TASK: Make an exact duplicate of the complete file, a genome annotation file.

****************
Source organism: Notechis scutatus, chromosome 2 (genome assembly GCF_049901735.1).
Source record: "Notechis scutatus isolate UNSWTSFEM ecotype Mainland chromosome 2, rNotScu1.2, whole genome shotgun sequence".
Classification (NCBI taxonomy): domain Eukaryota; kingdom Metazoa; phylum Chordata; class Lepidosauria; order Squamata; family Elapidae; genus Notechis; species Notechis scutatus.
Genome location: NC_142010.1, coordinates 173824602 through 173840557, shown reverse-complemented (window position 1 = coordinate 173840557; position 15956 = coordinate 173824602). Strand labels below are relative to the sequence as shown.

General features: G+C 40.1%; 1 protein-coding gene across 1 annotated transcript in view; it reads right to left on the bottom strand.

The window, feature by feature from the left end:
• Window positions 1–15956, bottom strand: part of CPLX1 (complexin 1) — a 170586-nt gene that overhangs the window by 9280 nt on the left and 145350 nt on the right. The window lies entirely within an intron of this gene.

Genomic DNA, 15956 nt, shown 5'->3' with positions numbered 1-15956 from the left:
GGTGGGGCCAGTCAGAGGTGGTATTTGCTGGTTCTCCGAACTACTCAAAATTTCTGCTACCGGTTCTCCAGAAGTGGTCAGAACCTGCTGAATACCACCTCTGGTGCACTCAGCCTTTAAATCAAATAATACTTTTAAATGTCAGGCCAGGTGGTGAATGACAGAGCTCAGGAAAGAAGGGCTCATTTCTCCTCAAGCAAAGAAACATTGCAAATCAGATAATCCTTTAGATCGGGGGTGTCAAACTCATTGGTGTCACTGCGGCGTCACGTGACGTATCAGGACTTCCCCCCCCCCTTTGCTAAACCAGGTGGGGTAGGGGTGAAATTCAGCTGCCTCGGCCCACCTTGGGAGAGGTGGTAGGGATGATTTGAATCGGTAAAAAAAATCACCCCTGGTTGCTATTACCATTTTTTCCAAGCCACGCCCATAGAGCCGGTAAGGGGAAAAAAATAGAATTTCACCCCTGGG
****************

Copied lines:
Source organism: Notechis scutatus, chromosome 2 (genome assembly GCF_049901735.1).
Source record: "Notechis scutatus isolate UNSWTSFEM ecotype Mainland chromosome 2, rNotScu1.2, whole genome shotgun sequence".
Classification (NCBI taxonomy): domain Eukaryota; kingdom Metazoa; phylum Chordata; class Lepidosauria; order Squamata; family Elapidae; genus Notechis; species Notechis scutatus.
Genome location: NC_142010.1, coordinates 173824602 through 173840557, shown reverse-complemented (window position 1 = coordinate 173840557; position 15956 = coordinate 173824602). Strand labels below are relative to the sequence as shown.

General features: G+C 40.1%; 1 protein-coding gene across 1 annotated transcript in view; it reads right to left on the bottom strand.

The window, feature by feature from the left end:
• Window positions 1–15956, bottom strand: part of CPLX1 (complexin 1) — a 170586-nt gene that overhangs the window by 9280 nt on the left and 145350 nt on the right. The window lies entirely within an intron of this gene.

Genomic DNA, 15956 nt, shown 5'->3' with positions numbered 1-15956 from the left:
GGTGGGGCCAGTCAGAGGTGGTATTTGCTGGTTCTCCGAACTACTCAAAATTTCTGCTACCGGTTCTCCAGAAGTGGTCAGAACCTGCTGAATACCACCTCTGGTGCACTCAGCCTTTAAATCAAATAATACTTTTAAATGTCAGGCCAGGTGGTGAATGACAGAGCTCAGGAAAGAAGGGCTCATTTCTCCTCAAGCAAAGAAACATTGCAAATCAGATAATCCTTTAGATCGGGGGTGTCAAACTCATTGGTGTCACTGCGGCGTCACGTGACGTATCAGGACTTCCCCCCCCCCTTTGCTAAACCAGGTGGGGTAGGGGTGAAATTCAGCTGCCTCGGCCCACCTTGGGAGAGGTGGTAGGGATGATTTGAATCGGTAAAAAAAATCACCCCTGGTTGCTATTACCATTTTTTCCAAGCCACGCCCATAGAGCCGGTAAGGGGAAAAAAATAGAATTTCACCCCTGGG